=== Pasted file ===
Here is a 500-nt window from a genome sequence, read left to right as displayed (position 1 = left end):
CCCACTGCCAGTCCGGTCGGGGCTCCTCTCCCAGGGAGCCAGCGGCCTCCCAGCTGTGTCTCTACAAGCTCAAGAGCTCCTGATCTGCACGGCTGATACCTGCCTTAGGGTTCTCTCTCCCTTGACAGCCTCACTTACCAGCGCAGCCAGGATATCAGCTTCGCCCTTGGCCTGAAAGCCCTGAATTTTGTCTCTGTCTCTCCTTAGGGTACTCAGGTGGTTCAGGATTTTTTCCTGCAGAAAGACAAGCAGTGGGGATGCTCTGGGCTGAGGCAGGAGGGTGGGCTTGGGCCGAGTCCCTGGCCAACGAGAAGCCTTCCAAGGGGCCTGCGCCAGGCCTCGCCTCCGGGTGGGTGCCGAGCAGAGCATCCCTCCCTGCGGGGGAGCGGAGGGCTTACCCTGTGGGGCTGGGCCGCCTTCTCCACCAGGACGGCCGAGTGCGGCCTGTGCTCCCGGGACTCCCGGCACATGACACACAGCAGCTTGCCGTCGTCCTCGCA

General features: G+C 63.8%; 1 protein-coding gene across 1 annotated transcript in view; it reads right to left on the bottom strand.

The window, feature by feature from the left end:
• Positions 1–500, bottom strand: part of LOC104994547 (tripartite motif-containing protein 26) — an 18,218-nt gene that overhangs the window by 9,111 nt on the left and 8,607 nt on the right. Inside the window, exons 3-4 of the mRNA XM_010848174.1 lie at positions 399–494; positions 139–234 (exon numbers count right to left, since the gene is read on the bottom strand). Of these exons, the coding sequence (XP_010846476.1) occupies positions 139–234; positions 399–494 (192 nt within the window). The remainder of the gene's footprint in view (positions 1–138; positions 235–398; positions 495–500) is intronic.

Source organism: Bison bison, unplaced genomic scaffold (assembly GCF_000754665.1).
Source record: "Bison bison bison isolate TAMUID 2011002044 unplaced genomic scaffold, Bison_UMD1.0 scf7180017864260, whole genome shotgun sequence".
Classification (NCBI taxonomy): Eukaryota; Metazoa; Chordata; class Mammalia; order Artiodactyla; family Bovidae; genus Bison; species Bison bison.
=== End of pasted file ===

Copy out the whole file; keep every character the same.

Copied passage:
Here is a 500-nt window from a genome sequence, read left to right as displayed (position 1 = left end):
CCCACTGCCAGTCCGGTCGGGGCTCCTCTCCCAGGGAGCCAGCGGCCTCCCAGCTGTGTCTCTACAAGCTCAAGAGCTCCTGATCTGCACGGCTGATACCTGCCTTAGGGTTCTCTCTCCCTTGACAGCCTCACTTACCAGCGCAGCCAGGATATCAGCTTCGCCCTTGGCCTGAAAGCCCTGAATTTTGTCTCTGTCTCTCCTTAGGGTACTCAGGTGGTTCAGGATTTTTTCCTGCAGAAAGACAAGCAGTGGGGATGCTCTGGGCTGAGGCAGGAGGGTGGGCTTGGGCCGAGTCCCTGGCCAACGAGAAGCCTTCCAAGGGGCCTGCGCCAGGCCTCGCCTCCGGGTGGGTGCCGAGCAGAGCATCCCTCCCTGCGGGGGAGCGGAGGGCTTACCCTGTGGGGCTGGGCCGCCTTCTCCACCAGGACGGCCGAGTGCGGCCTGTGCTCCCGGGACTCCCGGCACATGACACACAGCAGCTTGCCGTCGTCCTCGCA

General features: G+C 63.8%; 1 protein-coding gene across 1 annotated transcript in view; it reads right to left on the bottom strand.

The window, feature by feature from the left end:
• Positions 1–500, bottom strand: part of LOC104994547 (tripartite motif-containing protein 26) — an 18,218-nt gene that overhangs the window by 9,111 nt on the left and 8,607 nt on the right. Inside the window, exons 3-4 of the mRNA XM_010848174.1 lie at positions 399–494; positions 139–234 (exon numbers count right to left, since the gene is read on the bottom strand). Of these exons, the coding sequence (XP_010846476.1) occupies positions 139–234; positions 399–494 (192 nt within the window). The remainder of the gene's footprint in view (positions 1–138; positions 235–398; positions 495–500) is intronic.

Source organism: Bison bison, unplaced genomic scaffold (assembly GCF_000754665.1).
Source record: "Bison bison bison isolate TAMUID 2011002044 unplaced genomic scaffold, Bison_UMD1.0 scf7180017864260, whole genome shotgun sequence".
Classification (NCBI taxonomy): Eukaryota; Metazoa; Chordata; class Mammalia; order Artiodactyla; family Bovidae; genus Bison; species Bison bison.